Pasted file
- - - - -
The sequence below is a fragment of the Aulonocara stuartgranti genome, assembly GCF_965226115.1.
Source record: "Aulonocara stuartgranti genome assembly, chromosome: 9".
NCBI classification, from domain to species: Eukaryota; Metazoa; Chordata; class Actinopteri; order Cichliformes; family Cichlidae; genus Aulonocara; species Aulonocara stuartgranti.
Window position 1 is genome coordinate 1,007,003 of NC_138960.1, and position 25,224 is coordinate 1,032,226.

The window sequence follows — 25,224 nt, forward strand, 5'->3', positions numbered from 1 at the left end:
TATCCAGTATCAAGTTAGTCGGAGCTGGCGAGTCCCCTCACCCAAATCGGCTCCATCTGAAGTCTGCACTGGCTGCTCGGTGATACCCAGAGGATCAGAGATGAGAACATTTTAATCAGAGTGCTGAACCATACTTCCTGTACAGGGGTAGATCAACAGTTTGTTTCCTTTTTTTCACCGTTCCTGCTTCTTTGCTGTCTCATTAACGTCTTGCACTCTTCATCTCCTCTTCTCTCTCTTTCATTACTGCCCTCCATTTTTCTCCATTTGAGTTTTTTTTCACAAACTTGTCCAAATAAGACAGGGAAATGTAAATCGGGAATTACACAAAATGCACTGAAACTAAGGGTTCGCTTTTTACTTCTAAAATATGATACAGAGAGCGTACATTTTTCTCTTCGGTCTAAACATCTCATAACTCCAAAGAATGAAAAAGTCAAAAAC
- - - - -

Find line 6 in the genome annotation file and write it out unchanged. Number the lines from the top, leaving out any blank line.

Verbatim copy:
TATCCAGTATCAAGTTAGTCGGAGCTGGCGAGTCCCCTCACCCAAATCGGCTCCATCTGAAGTCTGCACTGGCTGCTCGGTGATACCCAGAGGATCAGAGATGAGAACATTTTAATCAGAGTGCTGAACCATACTTCCTGTACAGGGGTAGATCAACAGTTTGTTTCCTTTTTTTCACCGTTCCTGCTTCTTTGCTGTCTCATTAACGTCTTGCACTCTTCATCTCCTCTTCTCTCTCTTTCATTACTGCCCTCCATTTTTCTCCATTTGAGTTTTTTTTCACAAACTTGTCCAAATAAGACAGGGAAATGTAAATCGGGAATTACACAAAATGCACTGAAACTAAGGGTTCGCTTTTTACTTCTAAAATATGATACAGAGAGCGTACATTTTTCTCTTCGGTCTAAACATCTCATAACTCCAAAGAATGAAAAAGTCAAAAAC